Defenders in Action: Defenders Pushes for Jaguar Recovery Plan

Printer-friendly version

Jaguar, © Arizona Game and Fish Dept.

© Arizona Game and Fish Dept.
In life he had a following. In death he leaves a legacy. Macho B, a jaguar who roamed the wildlands of southern Arizona for more than 13 years, died in March. His presence there was a reminder of a time when jaguars were more plentiful in this country, and a hopeful sign that the cats can and will return—if the U.S. Fish and Wildlife Service takes action to recover the species.

In March, following a lawsuit brought by Defenders of Wildlife, a federal court ruled that the agency must take another look at its decision not to develop a recovery plan for the jaguar. Considered endangered throughout their entire range from the Southwest to Patagonia, the big cats were nearly driven from the United States by predator control, hunting and habitat loss.

"Under the Bush administration, the Fish and Wildlife Service was willing to basically write the jaguar off because there are so few jaguars left in this country," says Eva Sargent, director of Defenders of Wildlife's Southwest program. "The United States is the jaguar's home, and we should take the actions necessary for it to recover here. We are thrilled with the court's decision and hope the Fish and Wildlife Service will now move quickly to initiate recovery planning and provide the jaguar with the full Endangered Species Act protections."

Researchers believe that jaguar habitat in the northern portion of the species' range is becoming increasingly important to the jaguar's existence as more forest land in Central and South America is destroyed to make way for agriculture and housing.

"The Bush administration treated the jaguar like an unwanted visitor, rather than a valuable part of the Southwest's desert ecosystem," says Sargent. "It is vitally important that the United States take a leadership role in helping to safeguard and recover the jaguar within our borders and beyond." The government has until next January to complete its review.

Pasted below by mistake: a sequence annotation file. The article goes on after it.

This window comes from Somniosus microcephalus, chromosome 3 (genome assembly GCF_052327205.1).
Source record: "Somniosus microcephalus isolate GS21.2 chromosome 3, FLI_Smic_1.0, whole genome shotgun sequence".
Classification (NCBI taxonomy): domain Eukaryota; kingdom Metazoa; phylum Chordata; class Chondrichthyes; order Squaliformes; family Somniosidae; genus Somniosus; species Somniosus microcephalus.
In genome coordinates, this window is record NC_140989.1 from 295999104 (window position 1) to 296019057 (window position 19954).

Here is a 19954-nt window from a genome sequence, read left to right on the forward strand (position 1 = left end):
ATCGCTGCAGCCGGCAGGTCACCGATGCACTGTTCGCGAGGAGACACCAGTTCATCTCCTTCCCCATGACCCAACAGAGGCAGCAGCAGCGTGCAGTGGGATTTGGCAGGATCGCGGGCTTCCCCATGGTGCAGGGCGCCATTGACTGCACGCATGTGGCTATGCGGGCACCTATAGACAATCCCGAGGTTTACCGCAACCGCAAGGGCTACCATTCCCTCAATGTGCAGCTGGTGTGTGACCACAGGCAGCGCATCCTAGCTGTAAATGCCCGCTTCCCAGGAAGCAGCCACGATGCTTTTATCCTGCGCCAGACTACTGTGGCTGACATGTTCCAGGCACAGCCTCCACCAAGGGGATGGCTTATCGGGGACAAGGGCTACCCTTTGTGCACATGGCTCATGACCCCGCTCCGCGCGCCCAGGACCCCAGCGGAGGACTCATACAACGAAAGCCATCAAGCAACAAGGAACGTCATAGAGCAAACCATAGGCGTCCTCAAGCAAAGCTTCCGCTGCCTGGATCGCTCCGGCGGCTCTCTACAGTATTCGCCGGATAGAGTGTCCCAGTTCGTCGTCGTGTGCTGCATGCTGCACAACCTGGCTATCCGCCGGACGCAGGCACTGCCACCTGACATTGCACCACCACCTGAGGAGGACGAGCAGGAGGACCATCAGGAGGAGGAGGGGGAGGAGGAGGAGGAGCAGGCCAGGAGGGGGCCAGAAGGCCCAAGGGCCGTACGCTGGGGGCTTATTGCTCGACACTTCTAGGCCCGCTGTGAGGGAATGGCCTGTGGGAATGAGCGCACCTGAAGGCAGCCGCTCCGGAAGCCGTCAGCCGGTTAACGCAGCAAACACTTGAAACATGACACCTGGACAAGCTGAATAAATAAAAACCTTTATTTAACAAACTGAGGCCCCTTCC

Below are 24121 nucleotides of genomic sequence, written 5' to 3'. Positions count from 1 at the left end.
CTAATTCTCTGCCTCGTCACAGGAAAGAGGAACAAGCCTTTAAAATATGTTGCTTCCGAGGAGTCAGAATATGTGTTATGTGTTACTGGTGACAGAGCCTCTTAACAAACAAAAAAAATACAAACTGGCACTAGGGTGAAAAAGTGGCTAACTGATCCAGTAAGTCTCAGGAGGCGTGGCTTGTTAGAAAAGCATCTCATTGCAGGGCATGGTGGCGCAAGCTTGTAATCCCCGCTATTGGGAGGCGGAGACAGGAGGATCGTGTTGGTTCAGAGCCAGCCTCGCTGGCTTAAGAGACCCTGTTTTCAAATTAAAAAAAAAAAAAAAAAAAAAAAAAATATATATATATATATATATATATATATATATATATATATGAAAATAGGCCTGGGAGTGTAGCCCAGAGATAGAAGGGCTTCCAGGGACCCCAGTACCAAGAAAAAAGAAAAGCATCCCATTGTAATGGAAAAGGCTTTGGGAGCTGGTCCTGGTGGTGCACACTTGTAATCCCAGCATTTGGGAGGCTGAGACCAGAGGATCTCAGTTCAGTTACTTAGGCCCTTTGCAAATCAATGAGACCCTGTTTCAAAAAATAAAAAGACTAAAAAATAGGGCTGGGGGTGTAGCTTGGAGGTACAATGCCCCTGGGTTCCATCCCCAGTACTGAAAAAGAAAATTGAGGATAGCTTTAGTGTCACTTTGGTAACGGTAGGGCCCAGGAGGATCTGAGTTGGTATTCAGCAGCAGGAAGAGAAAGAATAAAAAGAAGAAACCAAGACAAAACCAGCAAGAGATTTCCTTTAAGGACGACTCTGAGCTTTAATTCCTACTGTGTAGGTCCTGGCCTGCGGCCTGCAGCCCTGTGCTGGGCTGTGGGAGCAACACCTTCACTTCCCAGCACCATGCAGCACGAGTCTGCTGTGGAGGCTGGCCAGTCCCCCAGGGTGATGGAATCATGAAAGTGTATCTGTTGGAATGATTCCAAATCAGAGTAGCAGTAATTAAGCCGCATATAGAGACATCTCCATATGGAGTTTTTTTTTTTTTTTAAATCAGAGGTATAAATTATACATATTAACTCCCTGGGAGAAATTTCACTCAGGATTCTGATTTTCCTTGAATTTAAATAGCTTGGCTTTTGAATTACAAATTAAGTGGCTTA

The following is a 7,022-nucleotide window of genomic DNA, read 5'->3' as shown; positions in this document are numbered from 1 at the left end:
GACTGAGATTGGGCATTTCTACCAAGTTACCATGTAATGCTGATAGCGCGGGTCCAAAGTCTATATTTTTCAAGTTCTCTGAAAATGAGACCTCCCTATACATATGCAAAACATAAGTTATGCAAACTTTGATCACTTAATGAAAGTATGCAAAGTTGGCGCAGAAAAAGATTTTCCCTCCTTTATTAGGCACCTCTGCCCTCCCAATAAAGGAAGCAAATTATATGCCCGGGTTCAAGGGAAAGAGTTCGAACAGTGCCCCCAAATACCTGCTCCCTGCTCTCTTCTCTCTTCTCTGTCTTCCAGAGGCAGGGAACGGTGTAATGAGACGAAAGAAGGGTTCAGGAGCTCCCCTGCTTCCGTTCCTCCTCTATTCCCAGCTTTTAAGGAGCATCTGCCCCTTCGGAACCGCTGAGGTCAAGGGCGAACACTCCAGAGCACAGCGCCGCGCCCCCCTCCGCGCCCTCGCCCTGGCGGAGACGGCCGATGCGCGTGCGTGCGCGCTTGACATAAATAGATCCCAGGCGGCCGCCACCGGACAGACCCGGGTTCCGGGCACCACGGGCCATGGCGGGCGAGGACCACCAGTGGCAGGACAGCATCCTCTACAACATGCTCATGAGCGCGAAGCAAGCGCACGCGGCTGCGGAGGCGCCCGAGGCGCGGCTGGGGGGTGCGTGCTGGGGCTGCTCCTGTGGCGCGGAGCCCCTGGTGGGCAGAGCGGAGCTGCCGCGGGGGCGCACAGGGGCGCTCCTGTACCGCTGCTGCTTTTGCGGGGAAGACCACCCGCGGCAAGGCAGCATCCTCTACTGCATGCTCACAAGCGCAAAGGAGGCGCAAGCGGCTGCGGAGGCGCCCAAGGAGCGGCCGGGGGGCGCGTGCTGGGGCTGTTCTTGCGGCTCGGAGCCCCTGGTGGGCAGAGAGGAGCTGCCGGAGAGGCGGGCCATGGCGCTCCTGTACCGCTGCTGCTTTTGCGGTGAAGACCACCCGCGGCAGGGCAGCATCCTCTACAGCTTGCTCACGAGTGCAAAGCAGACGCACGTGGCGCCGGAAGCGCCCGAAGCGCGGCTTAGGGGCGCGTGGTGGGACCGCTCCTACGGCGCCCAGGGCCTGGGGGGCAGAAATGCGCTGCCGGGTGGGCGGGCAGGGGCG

Learn more about Defenders' efforts to protect the jaguar.

More Articles from Summer 2009

The landscape masquerades as Costa Rica, but in reality this refuge lies in Texas' Lower Rio Grande Valley, just north of the border with Mexico. Here, since the 1940s, the national wildlife refuge system has sheltered a rare treasure trove of life.
Global warming and other perils are pushing some of these birds to the brink
Help is on the way for right whales in crowded East Coast shipping lanes
Global warming legislation faces an incredibly tough battle before it can be enacted by this Congress, and overcoming Big Oil and other entrenched corporate interests is...
Please Bear With Them; The Eyespots Have It; Meat Your Mate; Dolphin Days are Here Again
Researchers believe that of the nearly 6,000 known amphibian species in the world, a third are in danger of being wiped out by the disease.
Wolves in Alaska are under the gun like never before.
"We're very disappointed that Secretary Salazar decided not to cut through the red tape and restore protections for polar bears immediately," says Defenders' executive vice president Jamie Rappaport Clark.
Wolf Woes Continue in the West; Tossing a Lifeline to the Fisher ; The Road Less Wanted; Defenders Carnivores Conference Set for Fall
Nearly as long as a bus and weighing almost 2.5 tons, no fish is more fearsome or famous than the great white shark.